Whether you are on the ball field, the golf course, or in a pool, a darkened sky and rumbling thunder are clear signals to suspend play and get to shelter immediately. It could save your life!
Virginia averages 35 to 45 thunderstorm days a year. Thunderstorms can occur any day of the year and at any time of the day, but are most common in the late afternoon and evenings during the summer months. About five percent of thunderstorms become severe and are capable of producing tornadoes, large hail, damaging winds, and heavy rains causing flash flooding. Severe thunderstorms can develop in less than 30 minutes, allowing little time for warning. To alert the public about possible severe thunderstorms, the National Weather Service issues watches and warnings.
What Makes Thunderstorms Severe
- Hail greater than three-quarters of an inch
- Winds greater than 58 miles per hour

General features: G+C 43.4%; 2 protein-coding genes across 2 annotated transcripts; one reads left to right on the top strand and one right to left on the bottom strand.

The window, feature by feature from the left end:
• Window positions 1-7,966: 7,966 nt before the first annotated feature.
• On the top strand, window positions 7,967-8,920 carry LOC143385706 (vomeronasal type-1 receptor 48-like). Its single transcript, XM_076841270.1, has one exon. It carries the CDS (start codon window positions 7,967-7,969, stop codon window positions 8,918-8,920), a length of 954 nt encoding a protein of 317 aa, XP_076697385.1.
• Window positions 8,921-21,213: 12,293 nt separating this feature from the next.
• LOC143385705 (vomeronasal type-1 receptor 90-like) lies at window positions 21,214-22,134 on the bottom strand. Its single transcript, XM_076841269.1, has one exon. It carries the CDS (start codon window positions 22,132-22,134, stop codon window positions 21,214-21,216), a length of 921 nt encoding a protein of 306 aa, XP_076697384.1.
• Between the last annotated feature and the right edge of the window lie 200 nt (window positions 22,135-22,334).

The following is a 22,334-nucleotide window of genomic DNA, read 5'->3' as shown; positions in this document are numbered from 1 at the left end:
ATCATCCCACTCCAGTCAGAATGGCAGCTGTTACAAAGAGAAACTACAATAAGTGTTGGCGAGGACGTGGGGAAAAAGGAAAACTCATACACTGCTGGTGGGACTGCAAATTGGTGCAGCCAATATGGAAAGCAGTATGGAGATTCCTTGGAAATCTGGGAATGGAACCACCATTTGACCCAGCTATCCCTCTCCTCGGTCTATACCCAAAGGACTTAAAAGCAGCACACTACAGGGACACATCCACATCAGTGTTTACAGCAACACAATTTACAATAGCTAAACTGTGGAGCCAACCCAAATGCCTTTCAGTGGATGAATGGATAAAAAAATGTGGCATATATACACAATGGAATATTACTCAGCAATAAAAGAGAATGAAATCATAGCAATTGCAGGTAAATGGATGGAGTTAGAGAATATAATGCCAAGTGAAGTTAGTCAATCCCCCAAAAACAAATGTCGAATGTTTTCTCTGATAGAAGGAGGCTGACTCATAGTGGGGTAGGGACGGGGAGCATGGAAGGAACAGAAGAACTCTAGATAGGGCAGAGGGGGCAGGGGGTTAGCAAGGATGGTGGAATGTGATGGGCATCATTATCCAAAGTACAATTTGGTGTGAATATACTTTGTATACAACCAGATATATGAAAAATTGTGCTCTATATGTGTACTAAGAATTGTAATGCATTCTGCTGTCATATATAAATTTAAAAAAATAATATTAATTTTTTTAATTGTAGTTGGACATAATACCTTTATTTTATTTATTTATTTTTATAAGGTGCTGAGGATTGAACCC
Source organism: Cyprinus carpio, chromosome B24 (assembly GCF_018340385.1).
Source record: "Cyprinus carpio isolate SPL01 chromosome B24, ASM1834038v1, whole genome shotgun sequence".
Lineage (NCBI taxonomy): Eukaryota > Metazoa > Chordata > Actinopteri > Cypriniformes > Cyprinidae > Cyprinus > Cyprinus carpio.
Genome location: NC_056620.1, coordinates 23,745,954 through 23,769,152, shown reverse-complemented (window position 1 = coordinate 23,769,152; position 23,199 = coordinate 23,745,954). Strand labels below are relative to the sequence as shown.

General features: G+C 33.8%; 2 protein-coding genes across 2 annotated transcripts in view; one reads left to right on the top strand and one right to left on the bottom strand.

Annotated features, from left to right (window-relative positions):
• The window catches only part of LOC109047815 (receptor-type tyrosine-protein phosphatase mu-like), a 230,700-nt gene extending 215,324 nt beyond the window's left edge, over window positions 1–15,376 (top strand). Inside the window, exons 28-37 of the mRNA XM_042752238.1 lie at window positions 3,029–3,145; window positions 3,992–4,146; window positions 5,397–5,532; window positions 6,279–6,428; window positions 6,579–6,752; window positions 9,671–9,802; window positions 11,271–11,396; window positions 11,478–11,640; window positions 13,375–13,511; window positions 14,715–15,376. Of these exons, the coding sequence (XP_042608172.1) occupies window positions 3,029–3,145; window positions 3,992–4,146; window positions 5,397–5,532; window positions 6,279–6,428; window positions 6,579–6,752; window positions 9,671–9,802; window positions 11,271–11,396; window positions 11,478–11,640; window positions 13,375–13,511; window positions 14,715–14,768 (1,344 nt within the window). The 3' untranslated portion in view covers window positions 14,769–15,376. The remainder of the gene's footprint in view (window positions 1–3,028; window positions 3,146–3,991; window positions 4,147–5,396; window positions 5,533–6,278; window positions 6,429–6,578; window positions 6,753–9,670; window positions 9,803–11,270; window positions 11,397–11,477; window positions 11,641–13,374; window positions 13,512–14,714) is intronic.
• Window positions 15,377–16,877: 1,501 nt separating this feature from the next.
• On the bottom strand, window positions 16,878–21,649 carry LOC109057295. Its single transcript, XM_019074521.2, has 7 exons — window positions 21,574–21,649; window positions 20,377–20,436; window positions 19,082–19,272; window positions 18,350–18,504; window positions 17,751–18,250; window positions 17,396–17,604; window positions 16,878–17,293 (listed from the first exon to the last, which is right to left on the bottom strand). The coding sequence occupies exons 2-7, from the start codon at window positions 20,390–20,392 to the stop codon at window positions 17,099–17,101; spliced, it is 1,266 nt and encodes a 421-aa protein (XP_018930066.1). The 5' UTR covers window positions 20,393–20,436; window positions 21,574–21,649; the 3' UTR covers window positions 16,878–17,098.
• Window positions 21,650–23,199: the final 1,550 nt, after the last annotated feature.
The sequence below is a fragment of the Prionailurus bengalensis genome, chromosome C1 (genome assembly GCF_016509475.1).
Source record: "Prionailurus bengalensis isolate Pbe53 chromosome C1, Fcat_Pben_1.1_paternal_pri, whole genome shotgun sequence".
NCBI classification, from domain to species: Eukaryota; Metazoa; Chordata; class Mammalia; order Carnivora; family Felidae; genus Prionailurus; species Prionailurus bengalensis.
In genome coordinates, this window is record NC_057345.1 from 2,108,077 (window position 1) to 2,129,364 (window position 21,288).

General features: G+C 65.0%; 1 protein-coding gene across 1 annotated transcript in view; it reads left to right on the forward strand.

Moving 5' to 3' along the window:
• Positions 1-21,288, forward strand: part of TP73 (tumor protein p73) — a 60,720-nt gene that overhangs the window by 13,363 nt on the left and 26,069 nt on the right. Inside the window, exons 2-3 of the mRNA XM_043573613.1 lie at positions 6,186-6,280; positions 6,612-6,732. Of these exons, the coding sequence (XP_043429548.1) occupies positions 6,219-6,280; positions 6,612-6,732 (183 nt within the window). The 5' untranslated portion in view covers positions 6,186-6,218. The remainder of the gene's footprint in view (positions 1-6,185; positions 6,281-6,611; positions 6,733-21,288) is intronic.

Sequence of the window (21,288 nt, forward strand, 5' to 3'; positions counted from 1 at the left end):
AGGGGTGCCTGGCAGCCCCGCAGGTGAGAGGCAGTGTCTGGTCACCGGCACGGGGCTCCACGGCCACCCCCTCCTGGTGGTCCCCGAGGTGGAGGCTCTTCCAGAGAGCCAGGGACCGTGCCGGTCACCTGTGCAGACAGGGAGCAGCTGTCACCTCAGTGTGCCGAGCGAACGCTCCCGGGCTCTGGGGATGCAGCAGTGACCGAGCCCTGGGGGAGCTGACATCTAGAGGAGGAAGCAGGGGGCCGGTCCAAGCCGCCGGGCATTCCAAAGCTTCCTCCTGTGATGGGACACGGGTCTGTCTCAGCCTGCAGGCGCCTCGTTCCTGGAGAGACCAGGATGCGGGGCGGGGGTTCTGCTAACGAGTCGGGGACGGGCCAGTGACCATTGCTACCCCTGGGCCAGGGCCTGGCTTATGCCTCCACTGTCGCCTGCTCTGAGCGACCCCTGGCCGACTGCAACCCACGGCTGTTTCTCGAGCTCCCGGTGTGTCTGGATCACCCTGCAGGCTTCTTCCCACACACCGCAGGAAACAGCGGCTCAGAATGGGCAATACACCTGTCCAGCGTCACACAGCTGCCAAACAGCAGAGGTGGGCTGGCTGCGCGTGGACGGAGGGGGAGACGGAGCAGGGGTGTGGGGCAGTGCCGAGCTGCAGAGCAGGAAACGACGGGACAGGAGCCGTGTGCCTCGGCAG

Be Familiar with the Terminology
Severe Thunderstorm Watch
A severe thunderstorm watch means that the conditions are favorable for the development of severe thunderstorms. If a watch is broadcast, stay tuned for further information and possible warnings and be prepared to take cover.
Severe Thunderstorm Warning
A severe thunderstorm warning means conditions are occurring or imminent. Warnings are issued for individual counties and include the severe thunderstorm’s location, direction, and speed. If you are in the path of the severe thunderstorm, seek shelter immediately.